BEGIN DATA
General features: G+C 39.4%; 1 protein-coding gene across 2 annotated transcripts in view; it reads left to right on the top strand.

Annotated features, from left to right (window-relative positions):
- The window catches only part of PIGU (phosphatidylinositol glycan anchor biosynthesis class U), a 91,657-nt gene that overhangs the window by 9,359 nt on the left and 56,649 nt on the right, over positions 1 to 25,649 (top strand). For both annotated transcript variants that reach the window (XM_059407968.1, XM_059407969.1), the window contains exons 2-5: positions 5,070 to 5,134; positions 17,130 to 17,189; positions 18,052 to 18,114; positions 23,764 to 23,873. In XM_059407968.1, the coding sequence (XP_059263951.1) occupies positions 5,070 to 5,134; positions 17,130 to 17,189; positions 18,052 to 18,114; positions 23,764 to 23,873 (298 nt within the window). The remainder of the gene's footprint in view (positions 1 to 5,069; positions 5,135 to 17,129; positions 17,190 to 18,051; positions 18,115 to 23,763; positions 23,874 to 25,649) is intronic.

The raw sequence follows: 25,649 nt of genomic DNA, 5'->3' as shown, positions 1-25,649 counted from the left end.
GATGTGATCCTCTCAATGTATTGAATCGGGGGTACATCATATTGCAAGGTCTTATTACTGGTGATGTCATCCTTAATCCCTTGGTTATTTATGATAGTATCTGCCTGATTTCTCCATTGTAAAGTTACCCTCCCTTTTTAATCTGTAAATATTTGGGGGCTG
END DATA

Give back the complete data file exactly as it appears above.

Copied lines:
General features: G+C 39.4%; 1 protein-coding gene across 2 annotated transcripts in view; it reads left to right on the top strand.

Annotated features, from left to right (window-relative positions):
- The window catches only part of PIGU (phosphatidylinositol glycan anchor biosynthesis class U), a 91,657-nt gene that overhangs the window by 9,359 nt on the left and 56,649 nt on the right, over positions 1 to 25,649 (top strand). For both annotated transcript variants that reach the window (XM_059407968.1, XM_059407969.1), the window contains exons 2-5: positions 5,070 to 5,134; positions 17,130 to 17,189; positions 18,052 to 18,114; positions 23,764 to 23,873. In XM_059407968.1, the coding sequence (XP_059263951.1) occupies positions 5,070 to 5,134; positions 17,130 to 17,189; positions 18,052 to 18,114; positions 23,764 to 23,873 (298 nt within the window). The remainder of the gene's footprint in view (positions 1 to 5,069; positions 5,135 to 17,129; positions 17,190 to 18,051; positions 18,115 to 23,763; positions 23,874 to 25,649) is intronic.

The raw sequence follows: 25,649 nt of genomic DNA, 5'->3' as shown, positions 1-25,649 counted from the left end.
GATGTGATCCTCTCAATGTATTGAATCGGGGGTACATCATATTGCAAGGTCTTATTACTGGTGATGTCATCCTTAATCCCTTGGTTATTTATGATAGTATCTGCCTGATTTCTCCATTGTAAAGTTACCCTCCCTTTTTAATCTGTAAATATTTGGGGGCTG